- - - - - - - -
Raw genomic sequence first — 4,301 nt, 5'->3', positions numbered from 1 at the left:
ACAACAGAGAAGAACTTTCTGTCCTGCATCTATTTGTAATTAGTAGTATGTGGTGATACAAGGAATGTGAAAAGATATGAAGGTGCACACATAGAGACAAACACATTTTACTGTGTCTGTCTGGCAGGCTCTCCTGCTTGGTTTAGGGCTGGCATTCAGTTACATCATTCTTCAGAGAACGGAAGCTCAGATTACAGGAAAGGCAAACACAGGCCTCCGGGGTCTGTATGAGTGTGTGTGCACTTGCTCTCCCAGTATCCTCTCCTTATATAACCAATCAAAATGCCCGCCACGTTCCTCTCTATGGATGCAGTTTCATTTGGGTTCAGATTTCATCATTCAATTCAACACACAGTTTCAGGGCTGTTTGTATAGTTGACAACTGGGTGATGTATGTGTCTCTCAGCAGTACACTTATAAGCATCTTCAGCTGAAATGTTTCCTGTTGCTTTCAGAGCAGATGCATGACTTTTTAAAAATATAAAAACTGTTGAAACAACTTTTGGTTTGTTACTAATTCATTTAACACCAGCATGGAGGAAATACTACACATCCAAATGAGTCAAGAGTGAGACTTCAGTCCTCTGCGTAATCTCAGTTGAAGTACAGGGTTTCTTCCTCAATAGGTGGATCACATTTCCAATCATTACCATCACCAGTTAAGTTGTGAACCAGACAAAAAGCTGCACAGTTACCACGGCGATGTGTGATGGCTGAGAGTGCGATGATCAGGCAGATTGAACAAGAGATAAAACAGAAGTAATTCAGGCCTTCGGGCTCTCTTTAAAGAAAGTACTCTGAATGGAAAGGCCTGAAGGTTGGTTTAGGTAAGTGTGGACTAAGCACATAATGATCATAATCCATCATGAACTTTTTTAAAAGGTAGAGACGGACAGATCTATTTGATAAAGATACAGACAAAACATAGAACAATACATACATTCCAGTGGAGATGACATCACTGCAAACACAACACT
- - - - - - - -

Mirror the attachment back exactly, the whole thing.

Raw genomic sequence first — 4,301 nt, 5'->3', positions numbered from 1 at the left:
ACAACAGAGAAGAACTTTCTGTCCTGCATCTATTTGTAATTAGTAGTATGTGGTGATACAAGGAATGTGAAAAGATATGAAGGTGCACACATAGAGACAAACACATTTTACTGTGTCTGTCTGGCAGGCTCTCCTGCTTGGTTTAGGGCTGGCATTCAGTTACATCATTCTTCAGAGAACGGAAGCTCAGATTACAGGAAAGGCAAACACAGGCCTCCGGGGTCTGTATGAGTGTGTGTGCACTTGCTCTCCCAGTATCCTCTCCTTATATAACCAATCAAAATGCCCGCCACGTTCCTCTCTATGGATGCAGTTTCATTTGGGTTCAGATTTCATCATTCAATTCAACACACAGTTTCAGGGCTGTTTGTATAGTTGACAACTGGGTGATGTATGTGTCTCTCAGCAGTACACTTATAAGCATCTTCAGCTGAAATGTTTCCTGTTGCTTTCAGAGCAGATGCATGACTTTTTAAAAATATAAAAACTGTTGAAACAACTTTTGGTTTGTTACTAATTCATTTAACACCAGCATGGAGGAAATACTACACATCCAAATGAGTCAAGAGTGAGACTTCAGTCCTCTGCGTAATCTCAGTTGAAGTACAGGGTTTCTTCCTCAATAGGTGGATCACATTTCCAATCATTACCATCACCAGTTAAGTTGTGAACCAGACAAAAAGCTGCACAGTTACCACGGCGATGTGTGATGGCTGAGAGTGCGATGATCAGGCAGATTGAACAAGAGATAAAACAGAAGTAATTCAGGCCTTCGGGCTCTCTTTAAAGAAAGTACTCTGAATGGAAAGGCCTGAAGGTTGGTTTAGGTAAGTGTGGACTAAGCACATAATGATCATAATCCATCATGAACTTTTTTAAAAGGTAGAGACGGACAGATCTATTTGATAAAGATACAGACAAAACATAGAACAATACATACATTCCAGTGGAGATGACATCACTGCAAACACAACACT